In another challenged area, the 8th District in far Southwest, the departure of 20-year veteran Councilwoman Helen Holton has drawn four candidates into the race led by community organizer Kristerfer Burnett and attorney Russell Neverdon.

And the vacancy of near-north’s 12th District by Carl Stokes (who is running for mayor) has left open another field for hopefuls. Among those jousting for his seat is Kelly Cross, president of the Old Goucher Community Association, and Stokes’ longtime aide, Robert Stokes Sr.

Ties to Incumbents

Will there be significant change in the Council even with new faces in place? Some of the candidates have strong ties to existing networks.

One hot race, for example, will fill the seat created by the retirement of  3rd District Councilman Robert W. Curran, a 20-year incumbent. One of the candidates in the race, Jermaine Jones, has, like Curran, been the recipient of significant union support and financial largess.

Likewise Councilwoman Rochelle “Rikki” Spector, who has represented Northwest’s 5th since 1977, is not running for re-election. But one leading candidate, Betsy Gardner, has both Spector’s endorsement and strong ties to City Council President Bernard C. “Jack” Young.

Gardner serves as the district’s neighborhood liaison for Young and is also his liaison to the area’s large Jewish community. She is up against six other candidates, including Christopher Ervin, Derrick Lennon, Isaac “Yitzy” Schleifer, and another municipal employee, assistant city solicitor Elizabeth Ryan Martinez.

In another example of interwoven political ties, Marshall Bell, the brother of former City Council President Lawrence Bell, is running for Mosby’s seat in the 7th.

At the corner of York Road and Belvedere Avenue, a cluster of 2016 campaign signs. (Fern Shen)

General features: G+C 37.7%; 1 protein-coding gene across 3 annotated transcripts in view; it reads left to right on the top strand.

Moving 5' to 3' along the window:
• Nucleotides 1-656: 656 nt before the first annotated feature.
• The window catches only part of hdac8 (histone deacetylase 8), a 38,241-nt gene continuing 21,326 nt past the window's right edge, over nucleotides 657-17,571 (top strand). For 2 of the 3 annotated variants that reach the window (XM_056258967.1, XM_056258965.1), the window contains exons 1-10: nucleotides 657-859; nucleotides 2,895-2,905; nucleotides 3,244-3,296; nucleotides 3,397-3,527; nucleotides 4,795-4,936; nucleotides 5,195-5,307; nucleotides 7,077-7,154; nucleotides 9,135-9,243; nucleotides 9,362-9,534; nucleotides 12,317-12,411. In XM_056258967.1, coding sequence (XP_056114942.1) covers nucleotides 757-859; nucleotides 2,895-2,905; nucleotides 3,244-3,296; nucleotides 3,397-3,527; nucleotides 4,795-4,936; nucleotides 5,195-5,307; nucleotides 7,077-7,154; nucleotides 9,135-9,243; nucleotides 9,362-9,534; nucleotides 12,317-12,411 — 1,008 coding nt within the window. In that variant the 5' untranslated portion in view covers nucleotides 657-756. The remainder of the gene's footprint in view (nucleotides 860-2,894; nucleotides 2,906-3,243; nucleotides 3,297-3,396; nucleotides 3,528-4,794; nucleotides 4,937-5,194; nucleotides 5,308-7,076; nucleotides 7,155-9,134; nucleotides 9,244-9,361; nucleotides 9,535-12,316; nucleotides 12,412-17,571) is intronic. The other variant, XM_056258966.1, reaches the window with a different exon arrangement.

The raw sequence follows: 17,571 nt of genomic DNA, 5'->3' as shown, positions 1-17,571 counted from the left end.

At the corner of York Road and Belvedere Avenue, a cluster of 2016 campaign signs. (Fern Shen)

The Incumbents

In as many as seven of the districts, incumbents are likely to keep their jobs.

If 9th District Councilman William “Pete” Welch retains his seat against a split field of six challengers, he will continue a dynastic family rule that goes back decades. Welch was appointed by the Council to represent the West Baltimore district in 2010, replacing his mother, Agnes B. Welch, who held the job from 1983 until retiring in 2010.

Edward Reisinger, the 10th District’s representative who was elected in 1995, and Councilwoman Mary Pat Clarke, who took office in the 14th District in 1987,  are also hoping to retain their seats. Councilwoman Sharon Green Middleton, who has represented the 6th District since 2007, is facing the same Democrat she defeated in 2011.

Likewise, Council newcomers Brandon Scott (2nd District) and Councilman Eric Costello (11th District) are hoping to stick around.

Scott is a freshman legislator who has made a strong mark representing his Eastside district. He is opposed by Melissa Bagley and Tony Christian.

Costello, the controversial former president of the Federal Hill Neighborhood Association, was appointed to his downtown and South Baltimore seat when William H. Cole left to head the Baltimore Development Corporation (BDC). He is challenged by four candidates, including Locust Point community activist Greg Sileo.

In the 4th District, two-term Councilman Bill Henry faces some stiff, well-funded competition, including from a CSX vice president, Brian Hammock, who has garnered endorsements from prominent members of the Baltimore delegation in Annapolis.